Fundamentally CGL chose to go to court rather then being a good neighbour. CGL, wanting to save time and money is now costing the Canadian Economy millions per day in losses, and several thousand people are out of work until this is resolved. the rest of the country is an externality to getting this pipeline built how CGL want it, and frankly more anger should be expressed to at CGL, and Corporate Canada should be demanding CGL apologize, and change the routing.

New Wharf for Georges Island

profile view of the new wharf at low tide.

Develop Nova Scotia today released the RFQ for construction of a new wharf on Georges Island. The project will see the existing wharf cut down, and a new pile structure twice its size constructed.

The new wharf will be 135′ long, and 18′ wide. there will be 60′ of Floating dock on either side of the main wharf to allow for boat access. Deadline for bids is Sept 17.

The Current wharf was built in 2004, and is built over the ruins of previous wharves. The first wharf was constructed by 1784, and was historically 130′ in length, and 20-25′ wide – the approximate dimensions to the proposed structure.

PSA Acquires Halterm

As previously announced, today PSA International Pte Ltd has completed the acquisition of Halterm from Macquarie Infrastructure Partners. This is a good news story for the port, as PSA is a terminal operator, and not simply an investment fund. PSA will work with Shippers, CN, and the port to increase business, and has extensive operations around the world.

With the Pier Expansion underway, and a new crane on order (with an option for a second) things are looking good at Halterm today.

PSA’s other Canadian facility is the Ashcroft Terminal, British Columbia’s largest inland port facility. Ashcroft Terminal is located approximately 300km east of the Port of Vancouver, close to the major highways, and offers unique rail connectivity to both Class 1 railroad lines – CN and CP

Port Expansion Feedback is in

Halterm North proposal

The port released the results of the public consultation they performed to solicit feedback on port expansion and how the port operates within the community. The consultation was conducted by Hill+Knowlton Strategies via a survey to two groups in March and April 2019.   

Support for port is strong, with the majority from both groups agreeing or strongly agreeing that the port is important to the economy and quality of life in the region. Among the groups, the rational for port expansion is understood, and is supported by similar numbers of respondents.  

We covered the examined options for port expansion in January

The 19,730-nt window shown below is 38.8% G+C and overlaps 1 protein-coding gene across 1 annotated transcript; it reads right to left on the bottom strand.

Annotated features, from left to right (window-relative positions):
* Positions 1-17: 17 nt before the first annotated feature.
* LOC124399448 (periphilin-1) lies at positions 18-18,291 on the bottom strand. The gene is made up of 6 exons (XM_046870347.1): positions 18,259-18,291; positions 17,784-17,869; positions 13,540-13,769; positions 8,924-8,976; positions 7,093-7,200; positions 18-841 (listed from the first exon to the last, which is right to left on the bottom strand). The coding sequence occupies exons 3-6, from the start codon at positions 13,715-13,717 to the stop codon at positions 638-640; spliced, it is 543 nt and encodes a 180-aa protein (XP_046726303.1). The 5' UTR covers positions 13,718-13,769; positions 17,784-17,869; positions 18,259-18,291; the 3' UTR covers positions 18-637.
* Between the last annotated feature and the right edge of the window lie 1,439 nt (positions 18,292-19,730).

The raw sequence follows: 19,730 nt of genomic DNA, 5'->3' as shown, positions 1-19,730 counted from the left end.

Despite some strong advocacy for moving Halterm to Dartmouth, survey respondents favored the Halterm North expansion option over the move. Halterm North would see the south end finger piers that make up the ocean terminals infilled to add an additional berth. More than 50% of respondents were indifferent or against moving to Dartmouth. Less than 31% were indifferent or against Halterm expansion.  

The respondents indicated their priority considerations regarding port expansion were the impact on local neighborhoods, and access to road and Rail. On the question of truck volume downtown, most felt it was an issue, and there was strong support for reducing trucks, and expanding rail to do so.  

The survey results are good news for the port. The port has some clear direction, and support from the public. Expansion can be done, but the port must also be a good neighbour. The recent announcement on federal funding to remove trucks from the downtown and enhancing rail service between the terminals was likely driven by the port and the government taking survey feedback in this regard seriously.  

The Consultation consisted of two survey groups. The open group consisted of anyone who wanted to fill out the survey online. 1,911 answered some or all the survey questions. The majority of this group were working age, and 23% identified as a downtown commuter. A second group, was a demographically representative sample of 1012 participants from across the province. 33% of this group was retired, and the age group tended to skew to age 45+. It was also 50% of HRM and 50% from the province at large. 

As would be expected, responses to the open survey were likely from interested parties, but the results among both groups show the same preferences overall. 

Full results, and the expansion options can be viewed at www.portcityhfx.ca